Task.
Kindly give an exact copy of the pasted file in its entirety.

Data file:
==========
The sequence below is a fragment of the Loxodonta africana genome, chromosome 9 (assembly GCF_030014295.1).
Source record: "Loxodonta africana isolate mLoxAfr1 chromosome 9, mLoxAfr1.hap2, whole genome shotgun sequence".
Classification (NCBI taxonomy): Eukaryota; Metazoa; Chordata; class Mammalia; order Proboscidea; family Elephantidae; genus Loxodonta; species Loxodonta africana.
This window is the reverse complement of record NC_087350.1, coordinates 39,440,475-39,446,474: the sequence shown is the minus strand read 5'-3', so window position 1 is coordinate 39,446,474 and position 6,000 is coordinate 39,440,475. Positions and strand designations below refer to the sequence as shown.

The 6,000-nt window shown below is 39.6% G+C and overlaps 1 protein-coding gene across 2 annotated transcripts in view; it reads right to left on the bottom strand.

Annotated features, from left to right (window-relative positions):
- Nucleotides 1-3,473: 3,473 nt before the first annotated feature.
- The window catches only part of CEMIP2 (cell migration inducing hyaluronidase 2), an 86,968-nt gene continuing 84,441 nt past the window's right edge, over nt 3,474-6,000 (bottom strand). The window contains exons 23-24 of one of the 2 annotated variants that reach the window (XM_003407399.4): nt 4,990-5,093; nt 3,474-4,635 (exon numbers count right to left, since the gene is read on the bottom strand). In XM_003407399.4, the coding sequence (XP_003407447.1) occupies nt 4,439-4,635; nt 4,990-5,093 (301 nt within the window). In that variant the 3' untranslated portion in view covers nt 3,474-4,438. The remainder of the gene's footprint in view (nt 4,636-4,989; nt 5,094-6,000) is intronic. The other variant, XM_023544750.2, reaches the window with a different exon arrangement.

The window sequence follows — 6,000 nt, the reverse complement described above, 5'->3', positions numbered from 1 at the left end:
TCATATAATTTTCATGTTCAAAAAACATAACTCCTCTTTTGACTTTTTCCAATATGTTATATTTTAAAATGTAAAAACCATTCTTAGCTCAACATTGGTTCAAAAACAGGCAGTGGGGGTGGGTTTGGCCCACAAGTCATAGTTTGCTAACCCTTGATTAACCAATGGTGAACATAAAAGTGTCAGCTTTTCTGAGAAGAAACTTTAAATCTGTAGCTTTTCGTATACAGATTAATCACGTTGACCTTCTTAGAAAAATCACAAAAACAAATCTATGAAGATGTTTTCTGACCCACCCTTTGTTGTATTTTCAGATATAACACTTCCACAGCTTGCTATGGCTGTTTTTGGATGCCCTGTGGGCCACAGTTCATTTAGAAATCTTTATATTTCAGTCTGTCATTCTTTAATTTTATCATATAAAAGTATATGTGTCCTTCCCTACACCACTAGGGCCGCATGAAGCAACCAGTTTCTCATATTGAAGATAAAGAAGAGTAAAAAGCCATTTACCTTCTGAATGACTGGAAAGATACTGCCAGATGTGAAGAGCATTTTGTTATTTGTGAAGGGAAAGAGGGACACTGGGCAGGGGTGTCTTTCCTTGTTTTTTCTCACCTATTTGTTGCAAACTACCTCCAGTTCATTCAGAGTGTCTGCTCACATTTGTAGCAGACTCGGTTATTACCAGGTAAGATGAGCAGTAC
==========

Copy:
The sequence below is a fragment of the Loxodonta africana genome, chromosome 9 (assembly GCF_030014295.1).
Source record: "Loxodonta africana isolate mLoxAfr1 chromosome 9, mLoxAfr1.hap2, whole genome shotgun sequence".
Classification (NCBI taxonomy): Eukaryota; Metazoa; Chordata; class Mammalia; order Proboscidea; family Elephantidae; genus Loxodonta; species Loxodonta africana.
This window is the reverse complement of record NC_087350.1, coordinates 39,440,475-39,446,474: the sequence shown is the minus strand read 5'-3', so window position 1 is coordinate 39,446,474 and position 6,000 is coordinate 39,440,475. Positions and strand designations below refer to the sequence as shown.

The 6,000-nt window shown below is 39.6% G+C and overlaps 1 protein-coding gene across 2 annotated transcripts in view; it reads right to left on the bottom strand.

Annotated features, from left to right (window-relative positions):
- Nucleotides 1-3,473: 3,473 nt before the first annotated feature.
- The window catches only part of CEMIP2 (cell migration inducing hyaluronidase 2), an 86,968-nt gene continuing 84,441 nt past the window's right edge, over nt 3,474-6,000 (bottom strand). The window contains exons 23-24 of one of the 2 annotated variants that reach the window (XM_003407399.4): nt 4,990-5,093; nt 3,474-4,635 (exon numbers count right to left, since the gene is read on the bottom strand). In XM_003407399.4, the coding sequence (XP_003407447.1) occupies nt 4,439-4,635; nt 4,990-5,093 (301 nt within the window). In that variant the 3' untranslated portion in view covers nt 3,474-4,438. The remainder of the gene's footprint in view (nt 4,636-4,989; nt 5,094-6,000) is intronic. The other variant, XM_023544750.2, reaches the window with a different exon arrangement.

The window sequence follows — 6,000 nt, the reverse complement described above, 5'->3', positions numbered from 1 at the left end:
TCATATAATTTTCATGTTCAAAAAACATAACTCCTCTTTTGACTTTTTCCAATATGTTATATTTTAAAATGTAAAAACCATTCTTAGCTCAACATTGGTTCAAAAACAGGCAGTGGGGGTGGGTTTGGCCCACAAGTCATAGTTTGCTAACCCTTGATTAACCAATGGTGAACATAAAAGTGTCAGCTTTTCTGAGAAGAAACTTTAAATCTGTAGCTTTTCGTATACAGATTAATCACGTTGACCTTCTTAGAAAAATCACAAAAACAAATCTATGAAGATGTTTTCTGACCCACCCTTTGTTGTATTTTCAGATATAACACTTCCACAGCTTGCTATGGCTGTTTTTGGATGCCCTGTGGGCCACAGTTCATTTAGAAATCTTTATATTTCAGTCTGTCATTCTTTAATTTTATCATATAAAAGTATATGTGTCCTTCCCTACACCACTAGGGCCGCATGAAGCAACCAGTTTCTCATATTGAAGATAAAGAAGAGTAAAAAGCCATTTACCTTCTGAATGACTGGAAAGATACTGCCAGATGTGAAGAGCATTTTGTTATTTGTGAAGGGAAAGAGGGACACTGGGCAGGGGTGTCTTTCCTTGTTTTTTCTCACCTATTTGTTGCAAACTACCTCCAGTTCATTCAGAGTGTCTGCTCACATTTGTAGCAGACTCGGTTATTACCAGGTAAGATGAGCAGTAC